Each member reads their piece aloud, then positive feedback is offered by any other members who wish to comment. This is all done in a friendly, supportive way, I’m pleased to say (although that wasn’t always the case; a changing of the guard was helpful).Everyone feels ‘safe’ sharing their work, and both Ron (my co-author) and I find ithe meetings invaluable.

    The short stories we write for the meetings have a secondary use as many of them are brought together and published in our short story collection ebooks. Some of the pieces are taken away to expand or rework first, so we often have works in progress, which we feel is a good thing. We all learn, but have a lot of fun doing it. 🙂

    Liked by 1 person

    • That sounds like an excellent workout for your pens, Joanna. It would certainly keep you writing. What a good idea to use the writing projects for your short story collection. Thanks so much for your comments. It’s very interesting to hear what other writers do re: writing groups for support.

      Liked by 1 person

  2. Thank you for sharing your experiences with writers groups. I’ve been a member of a local writer’s group for 7 years. The man who formed and led the group moved out of state 3 years ago, and when he asked if I would take over the leadership, I accepted. What I recommend for any new writer’s group is for everyone to discuss how they’d like to run the group and come up with a set of guidelines. This way, if any member, either new or established, goes outside those guidelines, the leader can remind them. Our guidelines state that authors must be tactful and helpful with their critiques. No negative words like “bad” or “terrible.” Those words aren’t helpful. Stating where something doesn’t come together smoothly and what might help to fix it is best.

    What we found as a group is that letting just anyone join can be challenging. We had many people show up who weren’t serious writers and just wanted others to fix things for them so they can get their novel up on kindle. They really weren’t interested in helping others. We remedied this by requesting that all our group members join the Florida Writer’s Association. This shows that people are serious about writing and helping others. We did have a mix of beginners and seasoned writers, but the beginners don’t remain novices forever. Most of us have improved to seasoned writers. As of the first of the year, several newcomers have joined again. We are pretty full to capacity at 14 people now. We split off into smaller groups, and have decided that 15 will be our limit. It’s difficult finding a venue to hold any more.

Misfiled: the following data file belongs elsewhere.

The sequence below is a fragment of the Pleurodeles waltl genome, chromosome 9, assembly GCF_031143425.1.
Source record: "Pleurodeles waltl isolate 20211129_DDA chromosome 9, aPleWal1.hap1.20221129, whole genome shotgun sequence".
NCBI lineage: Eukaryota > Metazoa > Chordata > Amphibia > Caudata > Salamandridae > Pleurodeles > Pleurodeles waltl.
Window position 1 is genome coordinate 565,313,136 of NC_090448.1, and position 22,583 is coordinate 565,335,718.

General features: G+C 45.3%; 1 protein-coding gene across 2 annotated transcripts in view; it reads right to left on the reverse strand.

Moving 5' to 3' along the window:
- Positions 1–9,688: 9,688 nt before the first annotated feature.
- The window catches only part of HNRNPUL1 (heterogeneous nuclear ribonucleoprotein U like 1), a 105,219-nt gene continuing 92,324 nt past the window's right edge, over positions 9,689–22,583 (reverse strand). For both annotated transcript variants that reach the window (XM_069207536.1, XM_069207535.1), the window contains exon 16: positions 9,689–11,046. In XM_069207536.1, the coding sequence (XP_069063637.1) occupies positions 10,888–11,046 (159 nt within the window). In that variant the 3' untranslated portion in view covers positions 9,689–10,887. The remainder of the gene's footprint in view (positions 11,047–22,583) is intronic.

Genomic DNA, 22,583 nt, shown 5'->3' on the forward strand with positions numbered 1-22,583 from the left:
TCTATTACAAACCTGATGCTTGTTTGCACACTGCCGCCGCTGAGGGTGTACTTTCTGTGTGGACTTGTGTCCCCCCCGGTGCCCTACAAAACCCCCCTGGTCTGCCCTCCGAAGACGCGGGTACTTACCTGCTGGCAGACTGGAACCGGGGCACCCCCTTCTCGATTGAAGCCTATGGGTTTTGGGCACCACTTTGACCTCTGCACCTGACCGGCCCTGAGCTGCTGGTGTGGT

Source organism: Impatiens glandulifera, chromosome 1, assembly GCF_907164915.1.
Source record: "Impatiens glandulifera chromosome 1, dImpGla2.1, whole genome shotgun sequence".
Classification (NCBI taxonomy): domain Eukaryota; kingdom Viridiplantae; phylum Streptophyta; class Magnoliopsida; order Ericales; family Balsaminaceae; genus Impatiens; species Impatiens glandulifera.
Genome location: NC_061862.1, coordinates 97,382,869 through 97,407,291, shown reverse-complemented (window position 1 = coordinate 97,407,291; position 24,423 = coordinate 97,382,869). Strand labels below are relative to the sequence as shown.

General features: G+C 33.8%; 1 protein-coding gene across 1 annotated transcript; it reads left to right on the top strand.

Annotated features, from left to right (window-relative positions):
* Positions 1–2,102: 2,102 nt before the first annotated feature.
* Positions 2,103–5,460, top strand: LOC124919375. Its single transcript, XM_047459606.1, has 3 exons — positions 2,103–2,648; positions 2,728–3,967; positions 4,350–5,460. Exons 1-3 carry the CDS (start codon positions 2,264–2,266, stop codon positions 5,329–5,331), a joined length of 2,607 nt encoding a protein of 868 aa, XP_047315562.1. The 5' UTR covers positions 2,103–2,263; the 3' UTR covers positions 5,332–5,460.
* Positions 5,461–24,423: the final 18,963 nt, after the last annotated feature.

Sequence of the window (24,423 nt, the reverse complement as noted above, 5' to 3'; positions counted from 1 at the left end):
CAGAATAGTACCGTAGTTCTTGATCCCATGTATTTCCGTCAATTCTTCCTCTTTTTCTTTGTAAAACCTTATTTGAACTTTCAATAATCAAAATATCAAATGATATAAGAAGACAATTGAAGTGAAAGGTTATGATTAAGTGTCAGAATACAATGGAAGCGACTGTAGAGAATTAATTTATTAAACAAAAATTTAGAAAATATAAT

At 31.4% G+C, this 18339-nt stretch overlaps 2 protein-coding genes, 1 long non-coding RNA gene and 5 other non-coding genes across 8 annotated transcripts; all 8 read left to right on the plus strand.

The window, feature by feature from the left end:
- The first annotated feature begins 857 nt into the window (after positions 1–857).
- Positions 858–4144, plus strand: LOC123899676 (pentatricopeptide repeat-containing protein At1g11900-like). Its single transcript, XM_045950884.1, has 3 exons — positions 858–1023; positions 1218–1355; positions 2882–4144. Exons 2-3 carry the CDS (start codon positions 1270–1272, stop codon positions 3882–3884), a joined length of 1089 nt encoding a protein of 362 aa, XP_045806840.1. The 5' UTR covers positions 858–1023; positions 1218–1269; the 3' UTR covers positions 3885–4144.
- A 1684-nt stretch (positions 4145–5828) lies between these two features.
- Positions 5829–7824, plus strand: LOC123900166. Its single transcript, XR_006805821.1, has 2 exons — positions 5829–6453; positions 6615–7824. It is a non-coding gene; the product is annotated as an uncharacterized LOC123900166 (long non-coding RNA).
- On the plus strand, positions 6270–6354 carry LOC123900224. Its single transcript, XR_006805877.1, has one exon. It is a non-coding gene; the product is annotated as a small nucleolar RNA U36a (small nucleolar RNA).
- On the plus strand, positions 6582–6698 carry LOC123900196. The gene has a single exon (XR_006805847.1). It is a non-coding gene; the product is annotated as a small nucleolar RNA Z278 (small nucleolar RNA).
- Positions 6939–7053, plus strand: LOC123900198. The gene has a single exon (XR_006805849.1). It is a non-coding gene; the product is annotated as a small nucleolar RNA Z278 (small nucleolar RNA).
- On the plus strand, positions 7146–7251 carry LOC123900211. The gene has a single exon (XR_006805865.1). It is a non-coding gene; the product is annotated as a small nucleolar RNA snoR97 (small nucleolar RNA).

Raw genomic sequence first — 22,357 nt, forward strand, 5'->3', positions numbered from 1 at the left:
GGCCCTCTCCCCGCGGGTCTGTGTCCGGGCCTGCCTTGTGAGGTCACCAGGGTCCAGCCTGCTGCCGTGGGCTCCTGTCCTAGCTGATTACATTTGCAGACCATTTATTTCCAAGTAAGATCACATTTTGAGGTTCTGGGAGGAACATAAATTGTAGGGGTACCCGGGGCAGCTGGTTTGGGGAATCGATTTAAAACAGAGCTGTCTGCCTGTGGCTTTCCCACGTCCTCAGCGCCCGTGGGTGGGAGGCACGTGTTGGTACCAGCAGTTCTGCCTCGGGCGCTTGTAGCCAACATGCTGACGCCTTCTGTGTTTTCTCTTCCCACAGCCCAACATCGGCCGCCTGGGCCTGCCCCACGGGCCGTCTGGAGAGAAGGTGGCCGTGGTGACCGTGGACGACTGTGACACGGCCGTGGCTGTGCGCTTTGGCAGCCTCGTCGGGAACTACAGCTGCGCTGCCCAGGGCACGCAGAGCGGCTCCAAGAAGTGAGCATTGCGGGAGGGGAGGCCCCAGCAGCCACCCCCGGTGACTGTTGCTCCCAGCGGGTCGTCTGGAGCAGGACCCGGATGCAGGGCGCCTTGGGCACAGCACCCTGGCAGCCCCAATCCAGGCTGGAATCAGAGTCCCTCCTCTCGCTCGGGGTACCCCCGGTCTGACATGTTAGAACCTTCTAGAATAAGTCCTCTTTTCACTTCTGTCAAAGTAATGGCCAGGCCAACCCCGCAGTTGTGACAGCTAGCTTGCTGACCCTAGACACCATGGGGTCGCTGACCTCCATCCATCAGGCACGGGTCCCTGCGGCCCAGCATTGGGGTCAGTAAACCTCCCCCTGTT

This writer’s group has been a Godsend for me. I started out green, and with their help, I’ve learned how to hone. We’ve all been a great help to one another and I’m very grateful for them.

    Liked by 1 person

  3. Thank you Anneli and Darlene for sharing this post. I have been involved in a writing/critique group for close to two years. Most members attend once/week. We are on a “reading” rotation schedule. There are set rules to ensure order and time management. My writing has definitely improved from the group’s comments and their high standards. These are talented writers and I am the novice. There was a period of time that I wanted to “stop” writing; writing was consuming my head! I tried to ignore the whispers to write; I can’t!

    I also attend an educational writing group. Speakers/authors are brought in to share their craft, tips, and stories. This group also meets once a week to write in silence. The local universities offer on line courses and I have attended a couple of Geist sponsored workshops.
    Reading,listening and learning always! I also learn so, so much from my wordpress writing circle! Glad that I found all of you!
    x

    Liked by 1 person

    • It’s so good to have your input on what you’re doing to support your writing.Maybe others will get some ideas for what they can do to further their writing efforts too. I know what you mean, that little voice inside won’t let us stop writing – ever!

      Liked by 1 person